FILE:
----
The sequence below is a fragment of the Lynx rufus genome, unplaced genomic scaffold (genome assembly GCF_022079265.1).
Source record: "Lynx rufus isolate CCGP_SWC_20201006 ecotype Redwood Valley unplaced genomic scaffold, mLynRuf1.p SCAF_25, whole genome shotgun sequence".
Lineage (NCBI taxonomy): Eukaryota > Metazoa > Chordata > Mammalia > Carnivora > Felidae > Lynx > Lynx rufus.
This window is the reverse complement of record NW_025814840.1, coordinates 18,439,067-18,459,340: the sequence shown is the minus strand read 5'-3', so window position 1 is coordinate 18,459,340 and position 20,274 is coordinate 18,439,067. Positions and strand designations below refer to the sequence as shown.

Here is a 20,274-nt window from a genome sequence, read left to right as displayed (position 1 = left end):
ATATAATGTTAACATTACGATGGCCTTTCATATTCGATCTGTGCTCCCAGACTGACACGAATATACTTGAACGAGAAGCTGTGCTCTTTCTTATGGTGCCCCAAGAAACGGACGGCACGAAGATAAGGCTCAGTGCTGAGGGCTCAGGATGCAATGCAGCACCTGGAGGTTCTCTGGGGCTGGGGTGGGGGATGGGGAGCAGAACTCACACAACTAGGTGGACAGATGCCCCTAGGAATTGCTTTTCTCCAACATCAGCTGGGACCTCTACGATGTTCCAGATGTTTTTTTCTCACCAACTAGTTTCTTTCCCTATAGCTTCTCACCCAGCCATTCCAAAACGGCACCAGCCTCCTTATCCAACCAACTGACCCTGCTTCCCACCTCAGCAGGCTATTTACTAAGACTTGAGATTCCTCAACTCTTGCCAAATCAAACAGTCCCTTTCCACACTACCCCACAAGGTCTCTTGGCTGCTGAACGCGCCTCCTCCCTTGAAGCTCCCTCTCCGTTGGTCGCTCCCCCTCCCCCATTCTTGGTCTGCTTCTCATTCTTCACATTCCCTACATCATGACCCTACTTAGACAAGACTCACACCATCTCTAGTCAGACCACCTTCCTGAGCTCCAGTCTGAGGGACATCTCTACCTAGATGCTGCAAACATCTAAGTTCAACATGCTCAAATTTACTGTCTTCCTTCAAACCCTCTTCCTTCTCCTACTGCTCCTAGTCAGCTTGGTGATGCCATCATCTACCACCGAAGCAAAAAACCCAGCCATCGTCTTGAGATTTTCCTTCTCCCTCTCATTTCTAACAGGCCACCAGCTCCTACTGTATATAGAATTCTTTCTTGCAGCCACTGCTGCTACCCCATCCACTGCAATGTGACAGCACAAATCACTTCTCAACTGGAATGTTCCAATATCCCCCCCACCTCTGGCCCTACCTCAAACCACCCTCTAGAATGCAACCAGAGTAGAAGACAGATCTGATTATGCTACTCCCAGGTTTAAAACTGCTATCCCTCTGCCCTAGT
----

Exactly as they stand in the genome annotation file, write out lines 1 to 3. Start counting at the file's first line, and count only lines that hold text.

The sequence below is a fragment of the Lynx rufus genome, unplaced genomic scaffold (genome assembly GCF_022079265.1).
Source record: "Lynx rufus isolate CCGP_SWC_20201006 ecotype Redwood Valley unplaced genomic scaffold, mLynRuf1.p SCAF_25, whole genome shotgun sequence".
Lineage (NCBI taxonomy): Eukaryota > Metazoa > Chordata > Mammalia > Carnivora > Felidae > Lynx > Lynx rufus.